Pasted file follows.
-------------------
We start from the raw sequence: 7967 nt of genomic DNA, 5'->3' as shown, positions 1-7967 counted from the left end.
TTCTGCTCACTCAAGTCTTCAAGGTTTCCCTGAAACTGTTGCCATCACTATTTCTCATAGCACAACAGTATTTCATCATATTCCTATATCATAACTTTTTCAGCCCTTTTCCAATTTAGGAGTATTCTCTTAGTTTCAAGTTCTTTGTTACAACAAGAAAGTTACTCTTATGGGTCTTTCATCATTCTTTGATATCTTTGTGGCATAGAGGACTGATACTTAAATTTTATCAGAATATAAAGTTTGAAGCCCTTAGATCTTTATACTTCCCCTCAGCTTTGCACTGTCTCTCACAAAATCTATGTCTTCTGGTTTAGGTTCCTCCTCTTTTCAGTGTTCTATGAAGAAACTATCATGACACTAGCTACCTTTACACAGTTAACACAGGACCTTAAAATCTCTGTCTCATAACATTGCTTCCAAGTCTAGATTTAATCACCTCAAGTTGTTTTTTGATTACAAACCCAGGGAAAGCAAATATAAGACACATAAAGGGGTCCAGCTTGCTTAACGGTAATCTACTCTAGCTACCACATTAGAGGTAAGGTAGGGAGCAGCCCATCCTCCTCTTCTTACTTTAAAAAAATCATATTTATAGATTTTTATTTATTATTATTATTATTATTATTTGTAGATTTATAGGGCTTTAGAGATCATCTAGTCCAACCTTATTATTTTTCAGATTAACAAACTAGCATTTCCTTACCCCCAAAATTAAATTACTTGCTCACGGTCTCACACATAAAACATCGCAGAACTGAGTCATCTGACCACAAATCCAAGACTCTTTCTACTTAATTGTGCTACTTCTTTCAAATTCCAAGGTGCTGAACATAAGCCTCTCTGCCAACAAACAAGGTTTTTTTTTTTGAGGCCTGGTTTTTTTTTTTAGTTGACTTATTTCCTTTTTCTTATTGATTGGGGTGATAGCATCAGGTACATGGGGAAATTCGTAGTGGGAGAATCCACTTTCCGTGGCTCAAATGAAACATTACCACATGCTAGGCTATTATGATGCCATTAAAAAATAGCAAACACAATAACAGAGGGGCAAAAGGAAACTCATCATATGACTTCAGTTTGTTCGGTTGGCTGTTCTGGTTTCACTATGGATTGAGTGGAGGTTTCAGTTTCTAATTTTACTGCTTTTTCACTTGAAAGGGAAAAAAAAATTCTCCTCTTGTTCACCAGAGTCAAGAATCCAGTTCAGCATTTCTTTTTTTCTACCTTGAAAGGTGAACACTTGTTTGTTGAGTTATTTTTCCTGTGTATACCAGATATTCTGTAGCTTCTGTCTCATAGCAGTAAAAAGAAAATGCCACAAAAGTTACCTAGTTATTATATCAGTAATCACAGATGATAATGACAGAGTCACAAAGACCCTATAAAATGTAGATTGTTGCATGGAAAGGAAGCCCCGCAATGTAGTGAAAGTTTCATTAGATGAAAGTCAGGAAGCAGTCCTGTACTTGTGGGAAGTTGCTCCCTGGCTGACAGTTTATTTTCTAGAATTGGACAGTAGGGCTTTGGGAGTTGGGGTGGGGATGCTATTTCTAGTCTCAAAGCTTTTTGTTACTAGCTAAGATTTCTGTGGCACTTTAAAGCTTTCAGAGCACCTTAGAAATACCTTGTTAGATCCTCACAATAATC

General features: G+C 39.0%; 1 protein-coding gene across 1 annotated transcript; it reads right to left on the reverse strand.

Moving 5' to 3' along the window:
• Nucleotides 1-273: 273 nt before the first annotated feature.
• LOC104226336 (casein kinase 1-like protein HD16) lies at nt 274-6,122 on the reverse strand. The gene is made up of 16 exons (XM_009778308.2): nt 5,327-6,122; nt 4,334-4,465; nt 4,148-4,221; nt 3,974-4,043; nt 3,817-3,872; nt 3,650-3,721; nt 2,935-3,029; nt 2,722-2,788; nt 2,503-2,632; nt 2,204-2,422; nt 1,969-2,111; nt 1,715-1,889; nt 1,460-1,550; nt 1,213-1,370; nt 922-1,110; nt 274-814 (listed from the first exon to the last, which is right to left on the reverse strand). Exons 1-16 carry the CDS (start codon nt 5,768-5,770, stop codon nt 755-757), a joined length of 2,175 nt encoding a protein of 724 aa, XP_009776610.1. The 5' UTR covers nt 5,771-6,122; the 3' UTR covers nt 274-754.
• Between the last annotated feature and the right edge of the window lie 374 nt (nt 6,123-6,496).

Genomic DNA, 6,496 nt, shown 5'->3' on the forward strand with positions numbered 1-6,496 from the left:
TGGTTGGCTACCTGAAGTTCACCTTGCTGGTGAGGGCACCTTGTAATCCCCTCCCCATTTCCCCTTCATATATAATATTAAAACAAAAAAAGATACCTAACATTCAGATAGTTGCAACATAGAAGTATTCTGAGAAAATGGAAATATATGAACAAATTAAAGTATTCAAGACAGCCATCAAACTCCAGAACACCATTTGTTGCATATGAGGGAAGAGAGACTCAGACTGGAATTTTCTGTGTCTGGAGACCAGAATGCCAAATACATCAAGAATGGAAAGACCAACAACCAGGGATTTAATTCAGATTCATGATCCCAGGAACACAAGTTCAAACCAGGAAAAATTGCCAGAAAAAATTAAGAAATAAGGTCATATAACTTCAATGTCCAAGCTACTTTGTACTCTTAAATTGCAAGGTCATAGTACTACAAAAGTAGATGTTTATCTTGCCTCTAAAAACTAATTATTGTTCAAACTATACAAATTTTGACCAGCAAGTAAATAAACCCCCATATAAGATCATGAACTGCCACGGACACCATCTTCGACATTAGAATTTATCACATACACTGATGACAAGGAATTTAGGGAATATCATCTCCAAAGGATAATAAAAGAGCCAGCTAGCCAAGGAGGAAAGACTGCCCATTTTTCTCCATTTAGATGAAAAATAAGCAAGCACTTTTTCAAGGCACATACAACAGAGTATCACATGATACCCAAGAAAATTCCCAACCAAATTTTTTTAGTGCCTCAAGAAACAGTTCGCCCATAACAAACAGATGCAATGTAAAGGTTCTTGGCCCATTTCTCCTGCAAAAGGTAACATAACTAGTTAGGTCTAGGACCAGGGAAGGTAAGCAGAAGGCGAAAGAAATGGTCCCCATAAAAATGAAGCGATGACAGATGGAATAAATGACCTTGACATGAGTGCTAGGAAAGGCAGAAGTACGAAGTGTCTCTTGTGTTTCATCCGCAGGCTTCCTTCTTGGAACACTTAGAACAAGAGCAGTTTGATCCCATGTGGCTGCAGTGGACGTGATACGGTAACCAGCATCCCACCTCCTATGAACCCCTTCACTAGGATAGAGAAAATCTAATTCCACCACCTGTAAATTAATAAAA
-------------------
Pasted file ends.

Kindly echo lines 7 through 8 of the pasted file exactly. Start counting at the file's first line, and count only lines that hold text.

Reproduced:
• Between the last annotated feature and the right edge of the window lie 374 nt (nt 6,123-6,496).

Genomic DNA, 6,496 nt, shown 5'->3' on the forward strand with positions numbered 1-6,496 from the left: